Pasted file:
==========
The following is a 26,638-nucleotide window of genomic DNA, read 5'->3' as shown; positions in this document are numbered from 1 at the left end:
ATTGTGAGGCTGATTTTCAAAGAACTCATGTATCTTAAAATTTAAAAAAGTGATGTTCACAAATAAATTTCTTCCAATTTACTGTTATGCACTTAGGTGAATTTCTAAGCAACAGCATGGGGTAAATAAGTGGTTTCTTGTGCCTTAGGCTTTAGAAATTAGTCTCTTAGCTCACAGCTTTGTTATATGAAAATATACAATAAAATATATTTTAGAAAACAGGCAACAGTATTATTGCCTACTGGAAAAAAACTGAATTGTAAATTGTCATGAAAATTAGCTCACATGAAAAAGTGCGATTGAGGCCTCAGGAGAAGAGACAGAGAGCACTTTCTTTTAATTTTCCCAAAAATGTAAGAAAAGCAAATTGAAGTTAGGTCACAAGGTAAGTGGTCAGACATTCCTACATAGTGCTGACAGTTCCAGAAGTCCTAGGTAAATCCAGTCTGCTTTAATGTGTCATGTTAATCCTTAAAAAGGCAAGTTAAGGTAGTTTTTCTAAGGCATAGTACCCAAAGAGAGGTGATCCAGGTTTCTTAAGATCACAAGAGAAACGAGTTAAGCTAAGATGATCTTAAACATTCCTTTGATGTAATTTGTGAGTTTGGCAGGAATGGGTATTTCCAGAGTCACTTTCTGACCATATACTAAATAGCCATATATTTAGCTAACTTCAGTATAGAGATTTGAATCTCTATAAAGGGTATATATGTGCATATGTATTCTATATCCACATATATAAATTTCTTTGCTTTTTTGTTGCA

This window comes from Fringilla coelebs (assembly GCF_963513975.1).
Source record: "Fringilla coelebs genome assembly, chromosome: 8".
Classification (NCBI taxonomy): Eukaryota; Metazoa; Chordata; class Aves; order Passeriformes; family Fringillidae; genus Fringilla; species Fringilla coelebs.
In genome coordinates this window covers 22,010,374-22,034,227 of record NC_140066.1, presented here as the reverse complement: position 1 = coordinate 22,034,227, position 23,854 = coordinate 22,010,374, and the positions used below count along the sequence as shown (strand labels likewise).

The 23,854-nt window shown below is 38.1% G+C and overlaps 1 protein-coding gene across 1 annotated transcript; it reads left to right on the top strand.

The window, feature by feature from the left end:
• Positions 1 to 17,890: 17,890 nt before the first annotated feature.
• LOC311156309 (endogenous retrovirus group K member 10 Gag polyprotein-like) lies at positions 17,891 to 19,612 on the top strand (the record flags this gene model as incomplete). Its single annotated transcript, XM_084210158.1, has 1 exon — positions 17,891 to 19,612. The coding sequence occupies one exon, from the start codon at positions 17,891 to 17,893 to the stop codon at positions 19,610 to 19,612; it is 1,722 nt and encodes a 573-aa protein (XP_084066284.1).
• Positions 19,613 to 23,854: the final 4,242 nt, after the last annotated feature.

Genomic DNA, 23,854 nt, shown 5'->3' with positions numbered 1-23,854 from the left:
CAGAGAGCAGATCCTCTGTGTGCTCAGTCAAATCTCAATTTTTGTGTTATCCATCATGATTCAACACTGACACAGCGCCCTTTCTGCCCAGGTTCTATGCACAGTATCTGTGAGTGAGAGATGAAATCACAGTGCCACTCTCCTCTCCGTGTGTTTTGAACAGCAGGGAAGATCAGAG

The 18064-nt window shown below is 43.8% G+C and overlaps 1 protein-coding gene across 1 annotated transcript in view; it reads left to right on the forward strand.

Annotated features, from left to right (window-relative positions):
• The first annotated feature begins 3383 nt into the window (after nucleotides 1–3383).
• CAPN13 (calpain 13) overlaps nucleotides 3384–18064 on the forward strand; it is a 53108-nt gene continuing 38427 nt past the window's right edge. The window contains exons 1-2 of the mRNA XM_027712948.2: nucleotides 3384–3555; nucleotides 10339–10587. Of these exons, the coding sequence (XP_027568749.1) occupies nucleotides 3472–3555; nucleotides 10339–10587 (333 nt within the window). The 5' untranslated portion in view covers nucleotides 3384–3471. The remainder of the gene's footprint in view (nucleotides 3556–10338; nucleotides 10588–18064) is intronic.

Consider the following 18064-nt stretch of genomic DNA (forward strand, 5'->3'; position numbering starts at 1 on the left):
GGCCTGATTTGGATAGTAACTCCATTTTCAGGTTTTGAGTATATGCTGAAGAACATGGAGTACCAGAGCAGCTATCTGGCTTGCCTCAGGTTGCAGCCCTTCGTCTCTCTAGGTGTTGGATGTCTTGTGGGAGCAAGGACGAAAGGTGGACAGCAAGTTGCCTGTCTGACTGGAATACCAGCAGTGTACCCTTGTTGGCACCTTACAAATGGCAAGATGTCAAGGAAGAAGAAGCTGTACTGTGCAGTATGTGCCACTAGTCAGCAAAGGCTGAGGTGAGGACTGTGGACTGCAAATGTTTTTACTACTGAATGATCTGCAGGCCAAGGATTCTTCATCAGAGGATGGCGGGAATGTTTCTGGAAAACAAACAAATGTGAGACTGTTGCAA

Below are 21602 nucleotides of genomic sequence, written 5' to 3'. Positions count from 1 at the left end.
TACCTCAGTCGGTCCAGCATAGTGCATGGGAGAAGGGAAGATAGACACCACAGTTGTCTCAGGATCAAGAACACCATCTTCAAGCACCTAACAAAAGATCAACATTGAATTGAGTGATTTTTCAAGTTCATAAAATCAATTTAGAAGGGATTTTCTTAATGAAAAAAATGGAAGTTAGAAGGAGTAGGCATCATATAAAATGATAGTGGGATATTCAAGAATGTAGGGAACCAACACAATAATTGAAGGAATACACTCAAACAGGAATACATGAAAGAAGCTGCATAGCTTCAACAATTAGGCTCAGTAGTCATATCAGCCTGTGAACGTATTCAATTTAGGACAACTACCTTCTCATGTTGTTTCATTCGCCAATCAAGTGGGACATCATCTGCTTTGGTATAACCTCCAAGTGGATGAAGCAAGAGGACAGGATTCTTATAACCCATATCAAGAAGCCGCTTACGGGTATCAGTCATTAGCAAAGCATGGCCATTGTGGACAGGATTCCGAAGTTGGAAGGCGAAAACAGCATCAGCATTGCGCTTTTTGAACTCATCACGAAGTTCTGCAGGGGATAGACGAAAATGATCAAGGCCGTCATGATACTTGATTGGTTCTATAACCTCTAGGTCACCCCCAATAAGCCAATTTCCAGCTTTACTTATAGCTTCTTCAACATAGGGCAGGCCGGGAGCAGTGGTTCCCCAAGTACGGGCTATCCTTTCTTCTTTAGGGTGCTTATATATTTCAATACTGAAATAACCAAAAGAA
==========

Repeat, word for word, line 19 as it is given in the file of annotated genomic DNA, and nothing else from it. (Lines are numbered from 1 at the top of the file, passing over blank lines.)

GGCCTGATTTGGATAGTAACTCCATTTTCAGGTTTTGAGTATATGCTGAAGAACATGGAGTACCAGAGCAGCTATCTGGCTTGCCTCAGGTTGCAGCCCTTCGTCTCTCTAGGTGTTGGATGTCTTGTGGGAGCAAGGACGAAAGGTGGACAGCAAGTTGCCTGTCTGACTGGAATACCAGCAGTGTACCCTTGTTGGCACCTTACAAATGGCAAGATGTCAAGGAAGAAGAAGCTGTACTGTGCAGTATGTGCCACTAGTCAGCAAAGGCTGAGGTGAGGACTGTGGACTGCAAATGTTTTTACTACTGAATGATCTGCAGGCCAAGGATTCTTCATCAGAGGATGGCGGGAATGTTTCTGGAAAACAAACAAATGTGAGACTGTTGCAA